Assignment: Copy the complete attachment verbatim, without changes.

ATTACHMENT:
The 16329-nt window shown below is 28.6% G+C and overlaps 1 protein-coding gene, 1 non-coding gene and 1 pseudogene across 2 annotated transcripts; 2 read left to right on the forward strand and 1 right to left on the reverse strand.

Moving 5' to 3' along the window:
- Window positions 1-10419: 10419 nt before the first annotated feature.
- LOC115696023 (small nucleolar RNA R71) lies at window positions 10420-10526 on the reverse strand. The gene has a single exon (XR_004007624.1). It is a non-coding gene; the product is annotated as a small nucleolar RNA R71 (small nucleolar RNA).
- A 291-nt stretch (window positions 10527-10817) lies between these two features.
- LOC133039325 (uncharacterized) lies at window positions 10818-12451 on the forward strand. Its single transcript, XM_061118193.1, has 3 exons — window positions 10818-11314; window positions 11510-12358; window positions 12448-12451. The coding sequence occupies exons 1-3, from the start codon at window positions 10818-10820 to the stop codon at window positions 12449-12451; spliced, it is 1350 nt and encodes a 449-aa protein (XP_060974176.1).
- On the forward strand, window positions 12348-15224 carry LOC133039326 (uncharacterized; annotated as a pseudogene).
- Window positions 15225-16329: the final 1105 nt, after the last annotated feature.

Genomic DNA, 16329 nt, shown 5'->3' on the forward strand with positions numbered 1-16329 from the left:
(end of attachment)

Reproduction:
The 16329-nt window shown below is 28.6% G+C and overlaps 1 protein-coding gene, 1 non-coding gene and 1 pseudogene across 2 annotated transcripts; 2 read left to right on the forward strand and 1 right to left on the reverse strand.

Moving 5' to 3' along the window:
- Window positions 1-10419: 10419 nt before the first annotated feature.
- LOC115696023 (small nucleolar RNA R71) lies at window positions 10420-10526 on the reverse strand. The gene has a single exon (XR_004007624.1). It is a non-coding gene; the product is annotated as a small nucleolar RNA R71 (small nucleolar RNA).
- A 291-nt stretch (window positions 10527-10817) lies between these two features.
- LOC133039325 (uncharacterized) lies at window positions 10818-12451 on the forward strand. Its single transcript, XM_061118193.1, has 3 exons — window positions 10818-11314; window positions 11510-12358; window positions 12448-12451. The coding sequence occupies exons 1-3, from the start codon at window positions 10818-10820 to the stop codon at window positions 12449-12451; spliced, it is 1350 nt and encodes a 449-aa protein (XP_060974176.1).
- On the forward strand, window positions 12348-15224 carry LOC133039326 (uncharacterized; annotated as a pseudogene).
- Window positions 15225-16329: the final 1105 nt, after the last annotated feature.

Genomic DNA, 16329 nt, shown 5'->3' on the forward strand with positions numbered 1-16329 from the left: